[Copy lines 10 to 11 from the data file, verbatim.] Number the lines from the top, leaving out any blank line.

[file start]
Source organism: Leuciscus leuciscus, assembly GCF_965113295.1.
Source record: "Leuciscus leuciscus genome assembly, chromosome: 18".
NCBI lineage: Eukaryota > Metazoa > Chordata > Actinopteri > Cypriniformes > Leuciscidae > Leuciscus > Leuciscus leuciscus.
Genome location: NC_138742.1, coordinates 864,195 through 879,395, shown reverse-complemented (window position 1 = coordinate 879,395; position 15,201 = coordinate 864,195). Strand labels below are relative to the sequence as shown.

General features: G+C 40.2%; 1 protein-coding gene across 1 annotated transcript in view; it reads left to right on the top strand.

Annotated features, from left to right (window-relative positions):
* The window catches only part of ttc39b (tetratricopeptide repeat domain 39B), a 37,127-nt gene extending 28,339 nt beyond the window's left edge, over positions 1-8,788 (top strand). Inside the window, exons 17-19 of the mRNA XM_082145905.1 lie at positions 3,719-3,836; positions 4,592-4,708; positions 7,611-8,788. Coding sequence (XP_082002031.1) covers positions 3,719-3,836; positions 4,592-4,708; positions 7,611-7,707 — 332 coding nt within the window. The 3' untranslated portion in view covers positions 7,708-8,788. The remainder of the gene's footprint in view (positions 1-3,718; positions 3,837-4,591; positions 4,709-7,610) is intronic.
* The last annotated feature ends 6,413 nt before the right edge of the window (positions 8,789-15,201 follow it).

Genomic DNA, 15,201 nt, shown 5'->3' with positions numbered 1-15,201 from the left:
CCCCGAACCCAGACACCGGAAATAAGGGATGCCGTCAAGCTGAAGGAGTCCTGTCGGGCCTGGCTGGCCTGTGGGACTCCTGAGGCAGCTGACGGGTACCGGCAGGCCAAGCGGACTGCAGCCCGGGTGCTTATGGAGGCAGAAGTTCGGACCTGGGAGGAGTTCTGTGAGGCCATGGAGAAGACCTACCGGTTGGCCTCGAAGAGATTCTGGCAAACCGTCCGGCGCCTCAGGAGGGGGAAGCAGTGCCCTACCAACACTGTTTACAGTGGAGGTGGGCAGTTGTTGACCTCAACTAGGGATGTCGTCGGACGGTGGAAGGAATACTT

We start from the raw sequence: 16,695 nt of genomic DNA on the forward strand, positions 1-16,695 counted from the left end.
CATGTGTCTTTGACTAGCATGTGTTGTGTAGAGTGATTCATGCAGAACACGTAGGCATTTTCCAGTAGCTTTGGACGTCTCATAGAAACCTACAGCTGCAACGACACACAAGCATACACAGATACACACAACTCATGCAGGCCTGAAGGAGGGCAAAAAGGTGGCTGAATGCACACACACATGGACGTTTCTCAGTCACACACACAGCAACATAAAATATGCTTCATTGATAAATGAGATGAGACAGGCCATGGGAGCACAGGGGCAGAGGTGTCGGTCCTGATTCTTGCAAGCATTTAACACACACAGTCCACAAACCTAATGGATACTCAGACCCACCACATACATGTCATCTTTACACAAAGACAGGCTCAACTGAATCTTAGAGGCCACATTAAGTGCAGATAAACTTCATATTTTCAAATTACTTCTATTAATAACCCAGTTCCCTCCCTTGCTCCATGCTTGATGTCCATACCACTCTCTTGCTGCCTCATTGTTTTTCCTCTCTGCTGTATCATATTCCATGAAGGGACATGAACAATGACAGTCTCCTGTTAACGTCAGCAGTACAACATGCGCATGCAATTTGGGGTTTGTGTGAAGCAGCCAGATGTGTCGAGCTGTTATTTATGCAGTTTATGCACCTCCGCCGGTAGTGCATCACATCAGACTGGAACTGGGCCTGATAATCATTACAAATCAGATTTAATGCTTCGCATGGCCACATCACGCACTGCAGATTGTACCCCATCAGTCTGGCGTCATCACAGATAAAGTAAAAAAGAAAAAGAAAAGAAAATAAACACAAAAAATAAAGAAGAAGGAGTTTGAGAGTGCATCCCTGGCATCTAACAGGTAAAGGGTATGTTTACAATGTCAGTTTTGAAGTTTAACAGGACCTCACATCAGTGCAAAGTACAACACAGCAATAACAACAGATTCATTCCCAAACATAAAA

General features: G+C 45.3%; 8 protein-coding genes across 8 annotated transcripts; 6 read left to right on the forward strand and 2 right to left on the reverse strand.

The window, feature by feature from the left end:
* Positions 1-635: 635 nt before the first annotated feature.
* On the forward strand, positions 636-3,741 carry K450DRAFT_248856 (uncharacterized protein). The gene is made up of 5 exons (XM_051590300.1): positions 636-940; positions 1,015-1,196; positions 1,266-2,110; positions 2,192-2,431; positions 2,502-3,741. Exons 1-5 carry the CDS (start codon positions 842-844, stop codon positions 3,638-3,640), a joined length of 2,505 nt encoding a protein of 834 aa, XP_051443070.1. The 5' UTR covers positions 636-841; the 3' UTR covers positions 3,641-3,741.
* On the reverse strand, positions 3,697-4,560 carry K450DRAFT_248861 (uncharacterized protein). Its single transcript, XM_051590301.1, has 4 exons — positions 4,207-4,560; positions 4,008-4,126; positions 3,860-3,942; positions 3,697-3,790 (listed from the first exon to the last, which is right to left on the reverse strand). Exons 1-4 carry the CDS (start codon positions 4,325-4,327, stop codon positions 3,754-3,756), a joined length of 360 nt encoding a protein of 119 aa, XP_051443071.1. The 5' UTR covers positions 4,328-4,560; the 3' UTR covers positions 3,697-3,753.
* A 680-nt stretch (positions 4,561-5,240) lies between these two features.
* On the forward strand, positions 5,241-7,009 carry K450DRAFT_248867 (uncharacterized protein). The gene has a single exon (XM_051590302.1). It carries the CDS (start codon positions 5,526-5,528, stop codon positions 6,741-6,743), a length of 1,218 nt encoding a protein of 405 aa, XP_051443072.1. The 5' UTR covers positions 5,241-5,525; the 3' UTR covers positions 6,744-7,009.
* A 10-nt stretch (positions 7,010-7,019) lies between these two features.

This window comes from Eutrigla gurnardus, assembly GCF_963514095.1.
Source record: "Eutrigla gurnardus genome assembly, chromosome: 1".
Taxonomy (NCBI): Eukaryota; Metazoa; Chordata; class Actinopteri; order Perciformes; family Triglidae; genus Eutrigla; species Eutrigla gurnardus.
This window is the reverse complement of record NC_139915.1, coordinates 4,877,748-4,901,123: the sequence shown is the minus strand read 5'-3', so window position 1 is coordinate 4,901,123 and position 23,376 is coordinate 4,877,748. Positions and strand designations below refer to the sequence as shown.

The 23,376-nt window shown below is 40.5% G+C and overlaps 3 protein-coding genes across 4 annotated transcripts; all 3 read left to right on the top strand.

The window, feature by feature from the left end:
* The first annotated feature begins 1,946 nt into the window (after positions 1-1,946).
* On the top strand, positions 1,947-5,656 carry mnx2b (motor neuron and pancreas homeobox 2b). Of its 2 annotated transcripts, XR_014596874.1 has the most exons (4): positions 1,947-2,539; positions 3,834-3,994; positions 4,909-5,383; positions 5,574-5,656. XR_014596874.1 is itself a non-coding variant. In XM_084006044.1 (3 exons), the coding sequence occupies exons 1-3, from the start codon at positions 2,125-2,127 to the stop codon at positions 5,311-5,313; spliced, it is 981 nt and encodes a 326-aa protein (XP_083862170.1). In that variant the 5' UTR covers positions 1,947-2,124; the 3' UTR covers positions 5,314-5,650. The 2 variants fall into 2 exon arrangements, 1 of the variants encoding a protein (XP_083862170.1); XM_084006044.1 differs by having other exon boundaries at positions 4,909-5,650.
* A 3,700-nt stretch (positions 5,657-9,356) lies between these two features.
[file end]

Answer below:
CCCCGAACCCAGACACCGGAAATAAGGGATGCCGTCAAGCTGAAGGAGTCCTGTCGGGCCTGGCTGGCCTGTGGGACTCCTGAGGCAGCTGACGGGTACCGGCAGGCCAAGCGGACTGCAGCCCGGGTGCTTATGGAGGCAGAAGTTCGGACCTGGGAGGAGTTCTGTGAGGCCATGGAGAAGACCTACCGGTTGGCCTCGAAGAGATTCTGGCAAACCGTCCGGCGCCTCAGGAGGGGGAAGCAGTGCCCTACCAACACTGTTTACAGTGGAGGTGGGCAGTTGTTGACCTCAACTAGGGATGTCGTCGGACGGTGGAAGGAATACTT

We start from the raw sequence: 16,695 nt of genomic DNA on the forward strand, positions 1-16,695 counted from the left end.